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The 10 Most Widely Abused Prescription Drugs
Prescription drugs are commonly prescribed in good faith, but they’re quite easy to abuse. The main reason for that is that many of them are addictive, and some produce euphoria. Consequently, a large number are abused every year by, quite literally, millions of people. Indeed, the number of people addicted to prescription drugs far outweighs those who are addicted to illicit drugs, and the number may indeed be higher than even the more generous estimates. Here’s a quick rundown of the top ten commonly abused prescription drugs.
Quetiapine is a common antipsychotic that’s often found in prisons. The trade name is Seroquel, and it’s prescribed for a wide range of issues, including insomnia and bipolar disorder. It’s pretty good at reducing anxiety, but people find it helps when coming off stimulants—we don’t mean addiction recovery, here. Instead we mean that they numb the edge off the inevitable crash that accompanies the high of a stimulant.
Oxycodone is an opiate, and it’s perhaps been one of the most overhyped drugs in recent years. It’s great for pain management, but it has the usual issues of any opiate. Its brand name is very well-know: OxyContin. Of course, the drug used to be easy to crush up and inject, but Purdue has prevented that now.
“Prescription drugs are commonly prescribed in good faith, but they’re quite easy to abuse. The main reason for that is that many of them are addictive, and some produce euphoria.”Hydrocodone is more popularly known as Vicodin, and it’s another opiate. It’s normally sold as an acetaminophen-hydrocodone mix, which means it’s supposed to be harder to abuse, but a lot of addicts stop caring after a while. Trouble is that the addicts end up overdosing on acetaminophen, which is lethal. Cue liver failure and all that.
Morphine is the granddaddy of all opiates, so it’s unsurprising that it’s on this list. Civil War soldiers became addicted to this drug in the thousands, and even with extended release versions available today, there are plenty of people who become addicted to the stuff. It’s generally recommended for severe pain and only in a clinical setting. The only exception may be for end-stage pain, where it doesn’t really matter what the patient takes as long as the pain is sorted.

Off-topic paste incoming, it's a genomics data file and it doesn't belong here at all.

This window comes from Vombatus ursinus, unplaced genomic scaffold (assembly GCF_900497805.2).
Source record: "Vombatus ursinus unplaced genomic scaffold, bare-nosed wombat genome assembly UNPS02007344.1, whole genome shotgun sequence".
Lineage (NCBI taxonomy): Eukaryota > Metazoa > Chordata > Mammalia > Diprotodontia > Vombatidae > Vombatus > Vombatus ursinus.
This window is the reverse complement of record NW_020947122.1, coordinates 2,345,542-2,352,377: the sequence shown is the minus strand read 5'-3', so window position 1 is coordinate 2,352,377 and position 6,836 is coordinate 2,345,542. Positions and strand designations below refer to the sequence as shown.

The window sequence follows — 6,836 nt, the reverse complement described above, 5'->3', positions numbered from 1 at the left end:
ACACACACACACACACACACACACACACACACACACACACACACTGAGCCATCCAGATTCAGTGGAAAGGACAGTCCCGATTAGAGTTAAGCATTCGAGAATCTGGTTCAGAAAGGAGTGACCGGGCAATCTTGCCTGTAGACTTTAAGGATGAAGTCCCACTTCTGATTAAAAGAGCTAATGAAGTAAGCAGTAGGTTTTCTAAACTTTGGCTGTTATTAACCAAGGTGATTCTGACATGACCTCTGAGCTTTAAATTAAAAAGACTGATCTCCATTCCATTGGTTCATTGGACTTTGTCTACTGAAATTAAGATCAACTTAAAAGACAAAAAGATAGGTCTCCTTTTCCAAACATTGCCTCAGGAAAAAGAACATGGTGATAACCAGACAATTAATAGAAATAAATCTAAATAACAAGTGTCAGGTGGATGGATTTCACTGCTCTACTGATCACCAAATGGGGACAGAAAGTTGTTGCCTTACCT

Diazepam is definitely better known as Valium. The original antianxiety drug, diazepam is also prescribed to relax muscles and help with alcohol withdrawal. It stops the shaking symptoms (i.e., delirium tremens) and helps speed recovery. Of course, there’s a real risk that those on this medication may end up addicted to diazepam instead.
Of course, if diazepam doesn’t work, there’s alprazolam, better known as Xanax. Unfortunately, it’s a very easy drug to abuse and notoriously difficult to come off. It’s easy to rapidly build up a tolerance to the medication, which means you have to take more to feel the same effects. Once that happens, you’ve got an addiction.
Zolpidem is one of those rare sleep aids that is not a benzo. Ambien, its brand name, has pretty much the same issues as a benzo. It’s good as an extended release product to maintain sleep, so it can become addictive. Reliance on any sort of sleep aid for more than two weeks is not recommended, so if you’ve been taking it for a while, you might need to take action.
Amphetamine sounds like a bizarre one, but Adderall, a popular ADHD medication, contains the stuff. If you want to study late or counteract the effects of a late night, it’s great for this purpose, and it can help most people focus. Unfortunately, these effects come at a cost, as Stephen King found out, and it can ruin your budding career.
Dextromethorphan cough syrup is one of the odder ones, but it’s easily accessible to teenagers. After all, all you need is a bad-sounding cough, and you can grab some strong DMX. The problem is that milder doses are also available over the counter, so it’s very easy for those who want to abuse this particular stuff to get it.
Methamphetamine is a really bizarre one, but it is available for prescription in the US; you have to have severe ADHD, obesity, or narcolepsy. Many pharmacies don’t stock Desoxyn as it’s too tempting a target for many simply because of its high street value. After all, most meth labs create drugs that are full of absolute crap, but a nice pill in a blister pack is fantastic, as it does exactly what it’s supposed to do.
Basically, most commonly prescribed medications are in some way addictive, so it’s up to you to ensure that you know what the risks are of the products your taking. Ask your doctor and get informed, as you need to safeguard your health. If you or a loved one has already developed an addiction to painkillers or other prescription drugs, take action by calling our toll-free line at 1-888-716-9806 and speaking with our treatment help line specialists.